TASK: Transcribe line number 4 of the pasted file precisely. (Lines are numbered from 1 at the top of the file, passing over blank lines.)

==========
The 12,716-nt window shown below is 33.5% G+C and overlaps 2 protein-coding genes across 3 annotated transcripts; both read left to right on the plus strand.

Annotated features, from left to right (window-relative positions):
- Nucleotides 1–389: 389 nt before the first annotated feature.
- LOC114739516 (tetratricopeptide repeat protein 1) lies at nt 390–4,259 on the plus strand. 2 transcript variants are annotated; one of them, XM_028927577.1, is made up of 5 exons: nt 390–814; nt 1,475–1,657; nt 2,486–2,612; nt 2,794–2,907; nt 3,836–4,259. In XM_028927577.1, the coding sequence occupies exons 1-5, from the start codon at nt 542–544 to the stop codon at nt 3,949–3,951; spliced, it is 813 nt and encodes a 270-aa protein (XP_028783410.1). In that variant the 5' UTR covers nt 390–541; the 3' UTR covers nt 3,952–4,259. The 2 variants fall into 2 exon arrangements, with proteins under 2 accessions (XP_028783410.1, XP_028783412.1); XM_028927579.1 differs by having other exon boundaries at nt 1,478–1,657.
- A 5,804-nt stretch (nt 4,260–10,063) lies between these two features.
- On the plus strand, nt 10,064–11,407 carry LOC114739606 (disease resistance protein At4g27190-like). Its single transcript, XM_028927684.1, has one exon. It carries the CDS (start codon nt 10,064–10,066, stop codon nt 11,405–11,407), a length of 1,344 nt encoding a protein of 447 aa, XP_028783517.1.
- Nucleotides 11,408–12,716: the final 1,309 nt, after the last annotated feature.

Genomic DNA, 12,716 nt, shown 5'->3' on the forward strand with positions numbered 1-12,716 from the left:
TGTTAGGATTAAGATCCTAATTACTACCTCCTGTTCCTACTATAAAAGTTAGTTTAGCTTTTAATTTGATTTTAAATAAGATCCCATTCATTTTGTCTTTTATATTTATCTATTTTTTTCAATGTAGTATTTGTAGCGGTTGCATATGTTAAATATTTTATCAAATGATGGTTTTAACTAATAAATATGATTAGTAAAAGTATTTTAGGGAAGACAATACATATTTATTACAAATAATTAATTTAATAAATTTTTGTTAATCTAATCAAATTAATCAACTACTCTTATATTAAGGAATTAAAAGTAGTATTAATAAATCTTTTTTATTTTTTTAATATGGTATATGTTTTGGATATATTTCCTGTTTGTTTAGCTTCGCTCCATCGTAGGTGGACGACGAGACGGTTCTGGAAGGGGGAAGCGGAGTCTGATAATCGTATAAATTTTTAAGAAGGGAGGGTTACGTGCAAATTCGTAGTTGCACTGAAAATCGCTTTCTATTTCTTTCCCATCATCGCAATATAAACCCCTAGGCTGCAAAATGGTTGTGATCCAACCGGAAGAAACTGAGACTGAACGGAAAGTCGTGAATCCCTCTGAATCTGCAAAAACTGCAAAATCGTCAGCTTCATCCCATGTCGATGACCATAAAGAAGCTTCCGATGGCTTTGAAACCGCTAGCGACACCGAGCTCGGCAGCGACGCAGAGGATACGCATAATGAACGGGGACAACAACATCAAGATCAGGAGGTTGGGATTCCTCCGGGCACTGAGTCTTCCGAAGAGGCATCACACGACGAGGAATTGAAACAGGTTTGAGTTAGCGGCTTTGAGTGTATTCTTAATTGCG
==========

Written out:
- LOC114739516 (tetratricopeptide repeat protein 1) lies at nt 390–4,259 on the plus strand. 2 transcript variants are annotated; one of them, XM_028927577.1, is made up of 5 exons: nt 390–814; nt 1,475–1,657; nt 2,486–2,612; nt 2,794–2,907; nt 3,836–4,259. In XM_028927577.1, the coding sequence occupies exons 1-5, from the start codon at nt 542–544 to the stop codon at nt 3,949–3,951; spliced, it is 813 nt and encodes a 270-aa protein (XP_028783410.1). In that variant the 5' UTR covers nt 390–541; the 3' UTR covers nt 3,952–4,259. The 2 variants fall into 2 exon arrangements, with proteins under 2 accessions (XP_028783410.1, XP_028783412.1); XM_028927579.1 differs by having other exon boundaries at nt 1,478–1,657.